It's official: ads on your phone are just a plaything now, because even mobile telecom operators are out to block them. Digicel, a Jamaica-based operator, announced yesterday that it would have ad companies pay, lest they get their ads blocked for subscribers in Central America, the Caribbean, and the South Pacific.
"Companies like Google, Yahoo and Facebook talk a great game and take a lot of credit when it comes to pushing the idea of broadband for all – but they put no money in," said Denis O'Brien, chairman of the Digicel Group, in a statement.
While the decision might not make a serious dent in publishing revenues—after all, how often do visitors from small islands figure into the publishers' spreadsheets?—the precedent is perhaps more telling. Consumers aren't the only ones with the executive power to turn off ads. Even telecoms, usually flush with cash, can hold ads and therefore publishers' salaries at ransom.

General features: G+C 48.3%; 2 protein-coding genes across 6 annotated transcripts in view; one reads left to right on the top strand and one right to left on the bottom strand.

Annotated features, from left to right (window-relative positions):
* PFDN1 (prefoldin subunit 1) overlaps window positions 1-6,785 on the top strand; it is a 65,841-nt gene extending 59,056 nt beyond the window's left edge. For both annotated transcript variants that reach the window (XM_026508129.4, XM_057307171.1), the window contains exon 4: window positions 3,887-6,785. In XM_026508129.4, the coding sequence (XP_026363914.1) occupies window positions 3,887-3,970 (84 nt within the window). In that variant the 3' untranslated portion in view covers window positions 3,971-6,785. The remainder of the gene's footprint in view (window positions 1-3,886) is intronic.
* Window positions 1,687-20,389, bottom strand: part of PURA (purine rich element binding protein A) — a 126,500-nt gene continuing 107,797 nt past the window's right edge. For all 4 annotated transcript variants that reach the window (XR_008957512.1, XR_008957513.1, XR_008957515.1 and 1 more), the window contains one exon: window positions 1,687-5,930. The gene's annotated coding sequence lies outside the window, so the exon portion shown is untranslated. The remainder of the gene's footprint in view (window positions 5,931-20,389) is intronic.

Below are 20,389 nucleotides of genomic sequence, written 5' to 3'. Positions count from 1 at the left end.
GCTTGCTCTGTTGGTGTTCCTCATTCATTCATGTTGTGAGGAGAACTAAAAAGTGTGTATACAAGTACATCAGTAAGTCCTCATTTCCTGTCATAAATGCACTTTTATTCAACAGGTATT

Ever since Apple introduced content-blocking tools on apps using mobile Safari, ostensibly to let developers block cookies, scripts, and other page-slowing elements, the publishing sphere has been awash in discussions about how make their ad tech more palatable, considering that it's long been stagnant and resource-heavy. Could a modern newspaper subscription model work? Or how about no content at all? Perhaps the only ethical way to consume the web is simply to not use it at all. Now that's an idea.